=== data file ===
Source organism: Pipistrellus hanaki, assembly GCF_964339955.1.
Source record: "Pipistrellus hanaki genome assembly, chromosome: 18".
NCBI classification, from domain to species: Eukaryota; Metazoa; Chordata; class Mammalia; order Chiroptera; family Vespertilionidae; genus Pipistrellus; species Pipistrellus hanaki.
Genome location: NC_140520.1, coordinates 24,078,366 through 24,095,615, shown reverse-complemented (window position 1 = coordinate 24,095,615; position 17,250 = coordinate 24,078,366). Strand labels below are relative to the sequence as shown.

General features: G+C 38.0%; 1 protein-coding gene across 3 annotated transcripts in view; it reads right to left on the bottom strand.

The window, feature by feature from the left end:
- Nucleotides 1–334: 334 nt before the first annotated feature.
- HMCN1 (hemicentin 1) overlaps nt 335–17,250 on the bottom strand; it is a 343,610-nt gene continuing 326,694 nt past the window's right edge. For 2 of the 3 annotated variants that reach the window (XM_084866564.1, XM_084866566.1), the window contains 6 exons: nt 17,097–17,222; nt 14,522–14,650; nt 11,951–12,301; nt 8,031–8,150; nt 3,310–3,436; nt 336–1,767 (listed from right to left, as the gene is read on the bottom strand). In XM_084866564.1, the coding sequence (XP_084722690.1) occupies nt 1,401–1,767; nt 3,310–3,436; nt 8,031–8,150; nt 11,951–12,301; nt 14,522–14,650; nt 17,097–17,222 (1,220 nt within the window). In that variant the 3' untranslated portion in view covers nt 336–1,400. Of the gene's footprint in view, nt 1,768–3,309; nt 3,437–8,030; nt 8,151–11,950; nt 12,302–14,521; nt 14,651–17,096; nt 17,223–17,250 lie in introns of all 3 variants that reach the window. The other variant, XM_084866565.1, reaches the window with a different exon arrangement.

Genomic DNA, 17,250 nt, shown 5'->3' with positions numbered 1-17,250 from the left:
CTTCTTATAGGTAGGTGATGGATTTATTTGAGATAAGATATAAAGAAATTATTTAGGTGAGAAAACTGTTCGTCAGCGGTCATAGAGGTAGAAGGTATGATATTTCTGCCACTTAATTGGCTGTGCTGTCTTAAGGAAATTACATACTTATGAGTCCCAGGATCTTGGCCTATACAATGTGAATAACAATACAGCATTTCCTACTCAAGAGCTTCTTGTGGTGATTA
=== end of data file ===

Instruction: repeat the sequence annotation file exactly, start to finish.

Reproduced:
Source organism: Pipistrellus hanaki, assembly GCF_964339955.1.
Source record: "Pipistrellus hanaki genome assembly, chromosome: 18".
NCBI classification, from domain to species: Eukaryota; Metazoa; Chordata; class Mammalia; order Chiroptera; family Vespertilionidae; genus Pipistrellus; species Pipistrellus hanaki.
Genome location: NC_140520.1, coordinates 24,078,366 through 24,095,615, shown reverse-complemented (window position 1 = coordinate 24,095,615; position 17,250 = coordinate 24,078,366). Strand labels below are relative to the sequence as shown.

General features: G+C 38.0%; 1 protein-coding gene across 3 annotated transcripts in view; it reads right to left on the bottom strand.

The window, feature by feature from the left end:
- Nucleotides 1–334: 334 nt before the first annotated feature.
- HMCN1 (hemicentin 1) overlaps nt 335–17,250 on the bottom strand; it is a 343,610-nt gene continuing 326,694 nt past the window's right edge. For 2 of the 3 annotated variants that reach the window (XM_084866564.1, XM_084866566.1), the window contains 6 exons: nt 17,097–17,222; nt 14,522–14,650; nt 11,951–12,301; nt 8,031–8,150; nt 3,310–3,436; nt 336–1,767 (listed from right to left, as the gene is read on the bottom strand). In XM_084866564.1, the coding sequence (XP_084722690.1) occupies nt 1,401–1,767; nt 3,310–3,436; nt 8,031–8,150; nt 11,951–12,301; nt 14,522–14,650; nt 17,097–17,222 (1,220 nt within the window). In that variant the 3' untranslated portion in view covers nt 336–1,400. Of the gene's footprint in view, nt 1,768–3,309; nt 3,437–8,030; nt 8,151–11,950; nt 12,302–14,521; nt 14,651–17,096; nt 17,223–17,250 lie in introns of all 3 variants that reach the window. The other variant, XM_084866565.1, reaches the window with a different exon arrangement.

Genomic DNA, 17,250 nt, shown 5'->3' with positions numbered 1-17,250 from the left:
CTTCTTATAGGTAGGTGATGGATTTATTTGAGATAAGATATAAAGAAATTATTTAGGTGAGAAAACTGTTCGTCAGCGGTCATAGAGGTAGAAGGTATGATATTTCTGCCACTTAATTGGCTGTGCTGTCTTAAGGAAATTACATACTTATGAGTCCCAGGATCTTGGCCTATACAATGTGAATAACAATACAGCATTTCCTACTCAAGAGCTTCTTGTGGTGATTA